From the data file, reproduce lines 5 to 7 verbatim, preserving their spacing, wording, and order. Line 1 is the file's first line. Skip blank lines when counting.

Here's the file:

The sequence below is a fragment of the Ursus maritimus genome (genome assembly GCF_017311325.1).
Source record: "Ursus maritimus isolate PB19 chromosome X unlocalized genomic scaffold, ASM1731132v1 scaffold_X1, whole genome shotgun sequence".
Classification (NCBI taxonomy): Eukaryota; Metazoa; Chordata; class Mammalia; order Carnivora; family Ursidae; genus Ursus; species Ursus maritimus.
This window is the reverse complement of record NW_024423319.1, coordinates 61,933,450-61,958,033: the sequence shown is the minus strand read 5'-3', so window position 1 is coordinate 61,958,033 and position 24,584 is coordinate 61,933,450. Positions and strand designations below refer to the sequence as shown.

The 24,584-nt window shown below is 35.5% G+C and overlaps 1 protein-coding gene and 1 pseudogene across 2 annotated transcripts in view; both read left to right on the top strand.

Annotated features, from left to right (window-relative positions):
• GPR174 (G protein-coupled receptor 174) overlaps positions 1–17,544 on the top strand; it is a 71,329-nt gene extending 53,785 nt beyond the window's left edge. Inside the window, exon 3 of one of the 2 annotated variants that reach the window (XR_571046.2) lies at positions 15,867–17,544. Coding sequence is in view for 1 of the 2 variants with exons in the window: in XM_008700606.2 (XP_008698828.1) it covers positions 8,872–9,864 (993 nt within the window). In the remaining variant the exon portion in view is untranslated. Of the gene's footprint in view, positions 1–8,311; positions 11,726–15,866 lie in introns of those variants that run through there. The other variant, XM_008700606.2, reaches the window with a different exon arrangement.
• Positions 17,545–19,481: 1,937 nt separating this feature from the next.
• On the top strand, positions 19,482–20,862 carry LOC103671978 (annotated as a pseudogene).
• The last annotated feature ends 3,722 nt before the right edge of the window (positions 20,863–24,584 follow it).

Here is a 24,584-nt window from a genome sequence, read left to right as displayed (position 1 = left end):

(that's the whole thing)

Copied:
The 24,584-nt window shown below is 35.5% G+C and overlaps 1 protein-coding gene and 1 pseudogene across 2 annotated transcripts in view; both read left to right on the top strand.

Annotated features, from left to right (window-relative positions):
• GPR174 (G protein-coupled receptor 174) overlaps positions 1–17,544 on the top strand; it is a 71,329-nt gene extending 53,785 nt beyond the window's left edge. Inside the window, exon 3 of one of the 2 annotated variants that reach the window (XR_571046.2) lies at positions 15,867–17,544. Coding sequence is in view for 1 of the 2 variants with exons in the window: in XM_008700606.2 (XP_008698828.1) it covers positions 8,872–9,864 (993 nt within the window). In the remaining variant the exon portion in view is untranslated. Of the gene's footprint in view, positions 1–8,311; positions 11,726–15,866 lie in introns of those variants that run through there. The other variant, XM_008700606.2, reaches the window with a different exon arrangement.